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Chris Evans MP calls on the government to diversify the UK curriculum.

Speaking in a Westminster Hall Debate, Islwyn MP Chris Evans lead a debate on petitions that called to make the UK curriculum more inclusive of BAME history, to add education on diversity and racism, and to teach Britain’s colonial past.

The petition to teach Britain’s colonial past reached the threshold of 100,000 signatures within 48 hours of being created. Mr Evans said this is a testament to the strength of feeling across the country that this change is necessary and urgent.

Mr Evans argued that “while some black and BAME history is now taught in schools, it is still far too narrow in scope.” He raised the issue that most student’s experiences of black history up until A-level is incredibly American focussed. People learn about Malcom X and Martin Luther King, but not about black British history.

“Black British history has been largely forgotten from the UK curriculum, despite the fact that there have been Black Britons since the Roman times”, Mr Evans said. He went on to say that not only is teaching such a narrow view of history a disservice to the subject, but it makes it far less accessible to students.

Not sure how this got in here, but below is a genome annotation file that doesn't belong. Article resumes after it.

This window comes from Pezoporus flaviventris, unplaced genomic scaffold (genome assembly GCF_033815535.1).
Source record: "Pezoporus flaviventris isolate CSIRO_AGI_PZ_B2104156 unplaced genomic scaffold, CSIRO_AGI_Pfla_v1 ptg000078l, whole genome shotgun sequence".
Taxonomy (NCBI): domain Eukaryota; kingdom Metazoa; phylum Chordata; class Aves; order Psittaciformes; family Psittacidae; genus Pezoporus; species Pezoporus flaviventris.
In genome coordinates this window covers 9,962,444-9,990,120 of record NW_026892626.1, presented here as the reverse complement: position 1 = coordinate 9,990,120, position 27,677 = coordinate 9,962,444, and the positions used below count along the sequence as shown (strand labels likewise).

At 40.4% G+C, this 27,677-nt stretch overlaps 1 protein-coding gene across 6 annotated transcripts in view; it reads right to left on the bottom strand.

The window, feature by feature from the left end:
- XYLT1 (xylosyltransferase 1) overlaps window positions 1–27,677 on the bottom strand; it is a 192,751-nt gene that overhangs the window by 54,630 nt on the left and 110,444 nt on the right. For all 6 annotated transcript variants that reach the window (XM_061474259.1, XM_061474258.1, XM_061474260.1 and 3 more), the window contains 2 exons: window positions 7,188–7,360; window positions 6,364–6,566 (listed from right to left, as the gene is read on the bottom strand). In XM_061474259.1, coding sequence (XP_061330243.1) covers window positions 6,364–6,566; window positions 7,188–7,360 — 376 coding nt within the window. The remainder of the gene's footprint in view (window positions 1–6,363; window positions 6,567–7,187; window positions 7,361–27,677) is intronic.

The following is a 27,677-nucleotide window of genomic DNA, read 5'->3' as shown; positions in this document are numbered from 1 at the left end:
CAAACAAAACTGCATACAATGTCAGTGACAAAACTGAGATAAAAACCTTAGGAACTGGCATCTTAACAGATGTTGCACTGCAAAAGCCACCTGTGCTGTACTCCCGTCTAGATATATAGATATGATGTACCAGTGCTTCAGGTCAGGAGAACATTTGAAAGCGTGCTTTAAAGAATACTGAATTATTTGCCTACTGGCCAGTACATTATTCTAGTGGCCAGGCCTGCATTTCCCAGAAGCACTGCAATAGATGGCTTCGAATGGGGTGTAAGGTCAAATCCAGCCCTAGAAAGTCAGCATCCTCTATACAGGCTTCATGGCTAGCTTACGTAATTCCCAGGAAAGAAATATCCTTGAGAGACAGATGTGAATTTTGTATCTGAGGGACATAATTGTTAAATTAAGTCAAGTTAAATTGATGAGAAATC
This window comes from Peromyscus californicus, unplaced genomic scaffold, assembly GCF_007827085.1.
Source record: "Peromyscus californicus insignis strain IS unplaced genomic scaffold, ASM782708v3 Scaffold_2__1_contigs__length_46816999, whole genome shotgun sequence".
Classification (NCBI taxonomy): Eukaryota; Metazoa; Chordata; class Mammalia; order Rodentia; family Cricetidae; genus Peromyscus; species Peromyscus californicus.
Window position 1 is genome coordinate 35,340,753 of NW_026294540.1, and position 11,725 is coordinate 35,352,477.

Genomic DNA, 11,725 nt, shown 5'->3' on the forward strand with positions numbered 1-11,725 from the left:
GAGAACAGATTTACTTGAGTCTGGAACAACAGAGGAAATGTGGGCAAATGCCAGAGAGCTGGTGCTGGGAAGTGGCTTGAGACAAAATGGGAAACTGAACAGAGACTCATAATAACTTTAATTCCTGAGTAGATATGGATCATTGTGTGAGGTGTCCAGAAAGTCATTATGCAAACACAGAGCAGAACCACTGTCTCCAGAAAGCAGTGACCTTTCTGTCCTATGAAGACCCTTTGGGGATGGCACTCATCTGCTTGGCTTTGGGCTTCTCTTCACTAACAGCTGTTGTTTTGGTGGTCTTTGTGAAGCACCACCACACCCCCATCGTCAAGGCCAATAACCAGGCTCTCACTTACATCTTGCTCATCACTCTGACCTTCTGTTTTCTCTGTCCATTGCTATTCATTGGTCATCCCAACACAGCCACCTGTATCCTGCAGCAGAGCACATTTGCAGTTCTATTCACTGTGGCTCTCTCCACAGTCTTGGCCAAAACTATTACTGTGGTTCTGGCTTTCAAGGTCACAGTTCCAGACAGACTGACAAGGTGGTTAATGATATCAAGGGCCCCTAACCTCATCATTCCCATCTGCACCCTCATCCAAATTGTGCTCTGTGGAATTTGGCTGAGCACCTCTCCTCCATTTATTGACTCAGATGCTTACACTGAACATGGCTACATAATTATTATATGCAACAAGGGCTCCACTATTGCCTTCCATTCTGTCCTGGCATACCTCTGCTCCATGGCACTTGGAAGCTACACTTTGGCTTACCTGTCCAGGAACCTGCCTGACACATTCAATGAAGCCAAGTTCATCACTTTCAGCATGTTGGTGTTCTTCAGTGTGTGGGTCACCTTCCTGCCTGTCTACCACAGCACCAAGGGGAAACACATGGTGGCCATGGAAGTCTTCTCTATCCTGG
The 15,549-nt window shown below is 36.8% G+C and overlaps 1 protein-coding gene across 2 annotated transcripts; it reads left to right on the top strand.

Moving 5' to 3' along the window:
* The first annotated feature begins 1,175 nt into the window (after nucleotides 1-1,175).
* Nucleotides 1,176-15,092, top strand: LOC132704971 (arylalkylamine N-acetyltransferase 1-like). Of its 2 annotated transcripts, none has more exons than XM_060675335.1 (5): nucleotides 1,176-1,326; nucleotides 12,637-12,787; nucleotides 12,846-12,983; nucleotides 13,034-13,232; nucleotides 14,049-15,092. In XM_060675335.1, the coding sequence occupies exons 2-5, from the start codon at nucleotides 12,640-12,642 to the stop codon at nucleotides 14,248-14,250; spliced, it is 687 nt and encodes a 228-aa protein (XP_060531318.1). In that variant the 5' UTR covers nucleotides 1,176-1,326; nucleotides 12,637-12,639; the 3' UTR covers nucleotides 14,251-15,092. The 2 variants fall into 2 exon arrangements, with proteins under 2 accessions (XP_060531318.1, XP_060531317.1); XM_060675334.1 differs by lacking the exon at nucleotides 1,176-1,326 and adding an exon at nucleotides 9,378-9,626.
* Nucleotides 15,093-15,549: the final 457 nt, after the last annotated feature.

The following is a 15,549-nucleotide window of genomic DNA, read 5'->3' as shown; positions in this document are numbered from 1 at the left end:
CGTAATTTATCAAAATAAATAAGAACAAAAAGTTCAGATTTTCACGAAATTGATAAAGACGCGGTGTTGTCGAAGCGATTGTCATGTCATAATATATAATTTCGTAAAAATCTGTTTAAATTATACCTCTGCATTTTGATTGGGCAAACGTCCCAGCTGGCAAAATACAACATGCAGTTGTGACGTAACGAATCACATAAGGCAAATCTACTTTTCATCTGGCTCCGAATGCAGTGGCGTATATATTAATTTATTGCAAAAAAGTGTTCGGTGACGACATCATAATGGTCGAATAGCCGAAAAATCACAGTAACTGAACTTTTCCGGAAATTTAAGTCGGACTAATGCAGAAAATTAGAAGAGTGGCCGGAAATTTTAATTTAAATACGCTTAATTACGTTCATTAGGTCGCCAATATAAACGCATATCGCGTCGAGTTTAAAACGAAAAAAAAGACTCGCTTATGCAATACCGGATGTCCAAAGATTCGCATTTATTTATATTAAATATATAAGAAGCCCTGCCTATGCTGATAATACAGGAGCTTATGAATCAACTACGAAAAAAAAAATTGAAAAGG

Mr Evans stressed that “a diverse curriculum is necessary to provide new entry points into history, and new standpoints from which we can understand our past, and the world we currently live in.” He included the importance of teaching women’s history in his speech as well, highlighting the paucity of female figures in history textbooks, particularly those of colour.

Mr Evans went on to say that we are currently letting students down with the lack of diversity in our curriculum, saying it is our duty to ensure that all students see themselves represented in their education.  

Speaking after the debate, Mr Evans said:

“History studied at GCSE and at A-level all too often seems to be the history of white, powerful men. This is not a full history of Britain, Europe or the world.

“The roles of the working classes, of other races, of women, and all those who have been under-represented have not been granted this historical significance in the UK curriculum that they deserve.

“The history of Britain is incredibly diverse, and curriculums should reflect this.